The R code and details for how standardised coefficients were computed are presented in Suppl. 1. For Hyd, which relied on a quasi-binomial specification, I used the latent-linear standardisation method, described in Grace et al. (2018). For Flood, I used a linear model and computed standardised coefficients by hand. For Rich, I created a log-linear approximation to the Poisson model and, to illustrate a slightly simpler approach than used for Flood, extracted standardised coefficients using the QuantPsyc R package (

In this ecological example, the primary hypothesis of a causal chain, whereby intensity of land use influences changes in hydrology that ultimately impact native plant richness, is supported by the results (Fig. 7). This causal chain provides an explanation for the previous observation that measures of biotic integrity are lower in wetlands whose watersheds have been substantially altered. Standardisd coefficient values indicate all of the direct effects in the model are moderately strong contributors to explaining the observed variation in the sample of wetlands studied. Support was also found for an unanticipated effect of land use on richness independent of variations in hydrology. At present, it is not clear what this effect might represent, leaving an important mechanism for further investigation.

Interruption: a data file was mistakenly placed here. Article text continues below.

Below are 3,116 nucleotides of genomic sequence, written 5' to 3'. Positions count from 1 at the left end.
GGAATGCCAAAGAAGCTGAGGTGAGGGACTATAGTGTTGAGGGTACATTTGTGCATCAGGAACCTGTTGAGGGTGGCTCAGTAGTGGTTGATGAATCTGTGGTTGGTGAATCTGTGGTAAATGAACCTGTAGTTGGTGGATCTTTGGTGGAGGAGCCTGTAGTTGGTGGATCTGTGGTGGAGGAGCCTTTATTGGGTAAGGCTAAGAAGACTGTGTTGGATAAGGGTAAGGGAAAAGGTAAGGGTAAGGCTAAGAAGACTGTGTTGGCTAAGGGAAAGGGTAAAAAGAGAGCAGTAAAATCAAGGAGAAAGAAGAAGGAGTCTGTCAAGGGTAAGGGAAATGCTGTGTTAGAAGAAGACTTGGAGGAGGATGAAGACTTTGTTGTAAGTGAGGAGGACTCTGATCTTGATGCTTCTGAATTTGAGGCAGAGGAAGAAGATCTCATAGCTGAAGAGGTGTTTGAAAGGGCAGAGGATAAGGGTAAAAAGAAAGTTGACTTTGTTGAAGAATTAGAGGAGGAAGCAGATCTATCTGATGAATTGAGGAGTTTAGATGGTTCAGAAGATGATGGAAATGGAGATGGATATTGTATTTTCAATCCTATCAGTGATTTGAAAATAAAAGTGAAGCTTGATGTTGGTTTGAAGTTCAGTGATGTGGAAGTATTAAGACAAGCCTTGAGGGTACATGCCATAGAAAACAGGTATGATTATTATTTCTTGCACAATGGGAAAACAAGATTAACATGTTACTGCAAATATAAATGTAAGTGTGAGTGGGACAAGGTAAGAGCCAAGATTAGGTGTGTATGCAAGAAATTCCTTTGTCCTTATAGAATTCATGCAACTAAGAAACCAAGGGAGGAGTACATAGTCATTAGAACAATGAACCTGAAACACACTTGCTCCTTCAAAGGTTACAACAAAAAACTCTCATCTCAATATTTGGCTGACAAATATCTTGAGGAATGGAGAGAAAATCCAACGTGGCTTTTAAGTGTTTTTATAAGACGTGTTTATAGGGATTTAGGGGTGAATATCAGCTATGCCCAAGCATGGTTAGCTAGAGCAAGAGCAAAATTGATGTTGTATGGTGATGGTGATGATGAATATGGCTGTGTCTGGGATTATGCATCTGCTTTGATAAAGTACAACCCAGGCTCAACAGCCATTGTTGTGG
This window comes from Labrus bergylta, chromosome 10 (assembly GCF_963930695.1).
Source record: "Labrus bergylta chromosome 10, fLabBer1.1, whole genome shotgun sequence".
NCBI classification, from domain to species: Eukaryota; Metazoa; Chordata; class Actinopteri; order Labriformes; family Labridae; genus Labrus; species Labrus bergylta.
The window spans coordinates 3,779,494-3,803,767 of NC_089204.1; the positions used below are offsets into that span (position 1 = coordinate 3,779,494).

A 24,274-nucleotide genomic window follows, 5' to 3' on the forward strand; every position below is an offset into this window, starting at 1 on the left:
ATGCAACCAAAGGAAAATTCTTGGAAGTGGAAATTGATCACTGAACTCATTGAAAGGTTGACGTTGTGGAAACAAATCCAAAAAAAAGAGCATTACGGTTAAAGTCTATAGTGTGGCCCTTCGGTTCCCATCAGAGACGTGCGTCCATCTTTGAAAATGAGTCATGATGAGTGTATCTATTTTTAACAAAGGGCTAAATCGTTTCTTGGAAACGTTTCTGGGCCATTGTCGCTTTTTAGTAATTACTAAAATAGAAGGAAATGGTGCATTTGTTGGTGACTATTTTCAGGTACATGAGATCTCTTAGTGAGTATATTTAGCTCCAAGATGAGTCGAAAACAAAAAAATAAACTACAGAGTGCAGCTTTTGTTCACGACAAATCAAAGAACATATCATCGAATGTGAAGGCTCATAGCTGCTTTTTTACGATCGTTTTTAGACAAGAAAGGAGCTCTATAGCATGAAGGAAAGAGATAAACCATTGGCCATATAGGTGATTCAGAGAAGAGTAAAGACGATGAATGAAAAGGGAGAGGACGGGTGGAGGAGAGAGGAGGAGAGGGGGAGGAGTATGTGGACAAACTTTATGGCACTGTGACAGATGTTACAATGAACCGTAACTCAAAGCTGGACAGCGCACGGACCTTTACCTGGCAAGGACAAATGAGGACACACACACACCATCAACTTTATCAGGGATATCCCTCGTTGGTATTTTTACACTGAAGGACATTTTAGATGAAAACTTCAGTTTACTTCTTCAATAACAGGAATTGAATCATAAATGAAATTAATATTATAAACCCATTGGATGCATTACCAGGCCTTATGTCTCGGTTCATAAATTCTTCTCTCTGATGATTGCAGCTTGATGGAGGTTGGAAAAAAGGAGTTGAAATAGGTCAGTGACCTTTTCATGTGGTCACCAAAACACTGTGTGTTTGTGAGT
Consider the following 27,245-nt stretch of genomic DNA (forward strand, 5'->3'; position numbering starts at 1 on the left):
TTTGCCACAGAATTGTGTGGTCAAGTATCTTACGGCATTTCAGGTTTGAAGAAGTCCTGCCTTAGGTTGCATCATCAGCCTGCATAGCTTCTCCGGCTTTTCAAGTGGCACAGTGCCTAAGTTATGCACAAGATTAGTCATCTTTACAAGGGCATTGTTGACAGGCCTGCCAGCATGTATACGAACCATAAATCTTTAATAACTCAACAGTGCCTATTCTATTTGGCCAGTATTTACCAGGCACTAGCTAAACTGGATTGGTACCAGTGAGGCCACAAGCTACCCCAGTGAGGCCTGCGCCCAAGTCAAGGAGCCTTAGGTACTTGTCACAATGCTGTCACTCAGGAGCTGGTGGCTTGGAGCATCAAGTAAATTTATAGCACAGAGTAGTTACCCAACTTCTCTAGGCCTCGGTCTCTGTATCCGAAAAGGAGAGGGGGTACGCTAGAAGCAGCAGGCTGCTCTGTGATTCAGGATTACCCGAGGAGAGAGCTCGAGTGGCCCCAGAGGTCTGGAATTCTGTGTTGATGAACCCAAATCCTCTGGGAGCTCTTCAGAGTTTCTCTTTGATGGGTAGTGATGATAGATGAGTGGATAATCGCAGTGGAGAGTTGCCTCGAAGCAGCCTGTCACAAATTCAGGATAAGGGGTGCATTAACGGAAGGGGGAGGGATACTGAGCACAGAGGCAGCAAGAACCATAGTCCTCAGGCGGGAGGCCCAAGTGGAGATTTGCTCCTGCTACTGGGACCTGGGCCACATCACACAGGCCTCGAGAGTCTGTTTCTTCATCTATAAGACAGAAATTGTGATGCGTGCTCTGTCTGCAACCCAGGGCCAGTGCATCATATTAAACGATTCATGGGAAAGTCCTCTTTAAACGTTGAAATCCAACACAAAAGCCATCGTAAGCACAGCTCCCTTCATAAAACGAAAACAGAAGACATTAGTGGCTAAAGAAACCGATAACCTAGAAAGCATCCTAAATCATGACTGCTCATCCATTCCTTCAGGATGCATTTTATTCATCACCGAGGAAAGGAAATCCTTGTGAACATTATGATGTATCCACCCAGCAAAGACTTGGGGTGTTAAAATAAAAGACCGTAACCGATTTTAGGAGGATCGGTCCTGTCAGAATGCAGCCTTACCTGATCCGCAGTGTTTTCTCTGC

It is worth considering the merits and demerits associated with detailed model specifications. Generalised linear models (GLMs), as employed here for count data, rely on link functions that attempt to match the distributions of the observations. This has two proposed benefits. First, assumptions about error distributions tend to be more closely adhered to compared to linear models. This is especially true at the extremes of the distributions. Second, predicted values will fall within the observed limits of measured variables, which will be helpful when the equations are used for forecasting. What is often undiscussed in standard statistical presentations is the fact that GLMs are non-linear functions and, as a result, the coefficients returned can be quite difficult to interpret scientifically. For Poisson models, interpretational issues are minimal because the link function is simply the log of the counts (thus, coefficients represent log-linear relationships). Binomial models, however, are typically based on logit link functions, which can be challenging to interpret. Scientists are accustomed to interpreting coefficients as consistent slopes of response. However, binomial models produce coefficients that represent log odds ratios and the actual relationships between observations and predictors are non-linear outside of the middle range of values. This issue is sufficiently problematic that it is not uncommon for experienced investigators to use linear models when analysing binomial data (